SAN JOSE -- Emir Jacobs went to his first protest rally Sunday night, not that it was his idea to join a hundred or so boisterous people at San Jose City Hall.

"It's a little weird," the soft-spoken, 14-year-old said. "Most young people my age are under a lot of pressure to get good grades and do well at school. I'm not saying this is a distraction, but for the most part, we're just trying to get through life."

He was talking about the second Sunday protest in a row in the city's downtown since a Florida jury acquitted a neighborhood watchman in the shooting death of Trayvon Martin, 17. The acquittal of George Zimmerman in the racially charged case continues to spark protests from coast to coast. Like Trayvon, Emir is fond of hooded sweatshirts, choosing a black one festooned with a goofy cartoon character for the rally.

"He wears them all the time," said one of his aunts, Desiree Smith, 27, of San Jose.

She and her sister, Kyreesha Smith, 26, persuaded Emir to attend the rally. The boy may not have seen himself in Trayvon, but his aunts clearly did and thought it was time for his political awakening.

"I have a brother, and there's my nephew here, said, Desiree Smith. "It could have been them. You can't see something like that happen and stand by."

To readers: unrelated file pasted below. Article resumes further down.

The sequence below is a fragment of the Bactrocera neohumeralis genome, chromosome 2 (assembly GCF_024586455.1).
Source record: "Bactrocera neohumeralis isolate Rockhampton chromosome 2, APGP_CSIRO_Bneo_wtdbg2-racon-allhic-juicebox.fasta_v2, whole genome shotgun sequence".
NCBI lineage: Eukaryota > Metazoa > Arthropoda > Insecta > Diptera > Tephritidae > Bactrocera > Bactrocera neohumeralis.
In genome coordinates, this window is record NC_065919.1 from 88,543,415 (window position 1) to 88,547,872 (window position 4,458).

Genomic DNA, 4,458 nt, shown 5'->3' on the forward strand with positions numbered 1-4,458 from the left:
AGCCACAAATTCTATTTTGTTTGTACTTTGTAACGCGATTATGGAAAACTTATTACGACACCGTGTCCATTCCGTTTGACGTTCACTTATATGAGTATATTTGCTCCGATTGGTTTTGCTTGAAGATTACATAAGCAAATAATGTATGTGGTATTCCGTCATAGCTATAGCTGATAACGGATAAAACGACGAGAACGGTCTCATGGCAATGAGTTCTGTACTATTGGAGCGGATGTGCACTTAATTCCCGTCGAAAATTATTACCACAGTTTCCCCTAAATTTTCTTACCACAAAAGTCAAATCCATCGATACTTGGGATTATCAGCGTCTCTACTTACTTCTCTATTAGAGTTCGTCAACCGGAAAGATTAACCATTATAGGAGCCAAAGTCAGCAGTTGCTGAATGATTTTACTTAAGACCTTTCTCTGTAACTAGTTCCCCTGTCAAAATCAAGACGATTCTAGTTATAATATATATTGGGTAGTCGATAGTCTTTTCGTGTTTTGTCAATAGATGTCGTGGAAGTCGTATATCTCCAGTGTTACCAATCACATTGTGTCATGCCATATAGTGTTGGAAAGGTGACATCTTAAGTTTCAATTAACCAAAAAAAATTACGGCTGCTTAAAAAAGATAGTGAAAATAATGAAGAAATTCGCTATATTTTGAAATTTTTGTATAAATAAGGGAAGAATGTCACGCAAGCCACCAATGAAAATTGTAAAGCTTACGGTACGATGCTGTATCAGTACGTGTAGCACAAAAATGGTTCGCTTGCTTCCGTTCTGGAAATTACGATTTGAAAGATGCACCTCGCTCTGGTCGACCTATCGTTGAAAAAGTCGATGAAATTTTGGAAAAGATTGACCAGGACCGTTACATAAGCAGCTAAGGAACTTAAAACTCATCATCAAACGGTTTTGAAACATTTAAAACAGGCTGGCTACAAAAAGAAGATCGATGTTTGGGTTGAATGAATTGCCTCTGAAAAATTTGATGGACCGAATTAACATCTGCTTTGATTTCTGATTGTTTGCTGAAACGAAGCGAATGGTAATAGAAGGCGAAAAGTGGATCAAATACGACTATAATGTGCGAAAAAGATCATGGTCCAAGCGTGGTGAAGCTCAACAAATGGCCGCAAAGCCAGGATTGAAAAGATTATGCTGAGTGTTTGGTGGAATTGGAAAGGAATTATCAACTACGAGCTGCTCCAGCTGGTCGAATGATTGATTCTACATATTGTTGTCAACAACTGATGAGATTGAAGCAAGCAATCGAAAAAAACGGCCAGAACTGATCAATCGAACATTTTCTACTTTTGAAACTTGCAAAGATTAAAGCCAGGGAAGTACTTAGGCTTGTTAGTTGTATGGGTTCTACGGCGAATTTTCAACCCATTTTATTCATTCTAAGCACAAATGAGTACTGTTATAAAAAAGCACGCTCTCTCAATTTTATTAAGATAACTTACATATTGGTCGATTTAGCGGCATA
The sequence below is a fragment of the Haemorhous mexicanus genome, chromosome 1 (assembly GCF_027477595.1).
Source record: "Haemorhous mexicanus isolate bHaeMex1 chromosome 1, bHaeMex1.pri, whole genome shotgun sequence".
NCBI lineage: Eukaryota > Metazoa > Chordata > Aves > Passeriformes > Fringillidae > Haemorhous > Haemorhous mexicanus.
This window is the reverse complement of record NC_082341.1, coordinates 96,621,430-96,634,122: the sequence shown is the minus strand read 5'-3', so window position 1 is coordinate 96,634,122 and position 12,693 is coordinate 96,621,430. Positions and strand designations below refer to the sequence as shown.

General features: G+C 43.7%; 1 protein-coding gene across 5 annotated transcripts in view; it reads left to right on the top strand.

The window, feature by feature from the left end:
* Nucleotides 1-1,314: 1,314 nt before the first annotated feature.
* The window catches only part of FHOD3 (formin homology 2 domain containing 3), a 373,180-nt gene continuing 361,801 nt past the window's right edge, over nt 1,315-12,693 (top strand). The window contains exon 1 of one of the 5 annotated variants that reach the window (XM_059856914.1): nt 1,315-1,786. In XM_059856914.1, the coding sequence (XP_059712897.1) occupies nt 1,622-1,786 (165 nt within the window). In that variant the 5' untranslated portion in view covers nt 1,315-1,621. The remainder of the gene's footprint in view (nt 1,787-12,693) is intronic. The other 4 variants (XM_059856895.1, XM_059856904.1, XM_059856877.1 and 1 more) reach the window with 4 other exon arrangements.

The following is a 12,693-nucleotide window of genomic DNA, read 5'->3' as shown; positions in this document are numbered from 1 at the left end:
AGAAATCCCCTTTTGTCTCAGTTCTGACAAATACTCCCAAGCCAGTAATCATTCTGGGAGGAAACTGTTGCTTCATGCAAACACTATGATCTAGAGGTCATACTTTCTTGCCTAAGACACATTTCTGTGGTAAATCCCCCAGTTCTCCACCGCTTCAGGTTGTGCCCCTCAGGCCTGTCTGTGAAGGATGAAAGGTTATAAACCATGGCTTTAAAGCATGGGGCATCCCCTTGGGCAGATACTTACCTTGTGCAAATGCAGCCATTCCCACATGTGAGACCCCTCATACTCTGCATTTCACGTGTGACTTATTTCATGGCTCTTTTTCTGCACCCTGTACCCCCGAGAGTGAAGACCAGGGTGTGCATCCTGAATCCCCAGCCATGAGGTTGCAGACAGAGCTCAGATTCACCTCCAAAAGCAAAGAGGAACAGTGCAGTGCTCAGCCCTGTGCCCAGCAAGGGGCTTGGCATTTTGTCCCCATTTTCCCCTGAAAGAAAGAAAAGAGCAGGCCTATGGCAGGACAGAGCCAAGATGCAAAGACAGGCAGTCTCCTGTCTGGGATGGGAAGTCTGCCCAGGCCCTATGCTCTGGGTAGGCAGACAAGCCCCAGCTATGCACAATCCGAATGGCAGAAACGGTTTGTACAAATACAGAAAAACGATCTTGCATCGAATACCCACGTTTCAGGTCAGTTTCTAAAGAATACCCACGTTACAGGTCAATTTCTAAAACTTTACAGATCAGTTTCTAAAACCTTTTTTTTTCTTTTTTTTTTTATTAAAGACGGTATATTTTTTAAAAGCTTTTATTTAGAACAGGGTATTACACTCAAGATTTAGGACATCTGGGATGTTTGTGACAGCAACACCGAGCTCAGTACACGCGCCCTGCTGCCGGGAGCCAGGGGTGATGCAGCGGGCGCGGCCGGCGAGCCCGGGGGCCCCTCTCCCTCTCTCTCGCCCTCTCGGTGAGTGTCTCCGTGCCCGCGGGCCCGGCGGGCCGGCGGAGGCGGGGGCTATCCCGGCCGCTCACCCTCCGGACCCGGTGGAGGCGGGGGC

Feeling a little less uneasy as the crowd grew, Emir said he heard about the shooting the night it happened and had quietly listened to adults around him argue the case.

"Now we have to rally around him and make sure there is justice," he said.

His aunts gave him an approving nod. The turnout was twice as large as the first, post-verdict rally last week, and there appeared to be more youngsters this time, adding a youthful voice to the lineup of old civil rights activists from the 1950s and '60s.

"That's my people dying, my people getting killed," said Angel Conforti, 21, a recent graduate of San Jose City College. "We have a black president, but I have to explain to my future children, no matter how beautiful their skin, that they can be killed because their skin is black."

She attended with a former classmate, Melissa Mendez, who described how difficult it has been to persuade teenagers and young adults of color to participate in the rallies. One hope of protest leaders is to encourage federal prosecutors to pursue a civil rights case against Zimmerman.

"There are more young people this time but not a lot of them," said Mendez, 18, who is black and Latino and a recent graduate of Lincoln High School. "When I ask them to join us, I don't know, they just stand there. Maybe they're too cool."

However cool or uncool, she and her young friends participated in the rally and short march to the federal building a few blocks away.

Contact Joe Rodriguez at 408-920-5767. Follow him at Twitter.com/JoeRodMercury.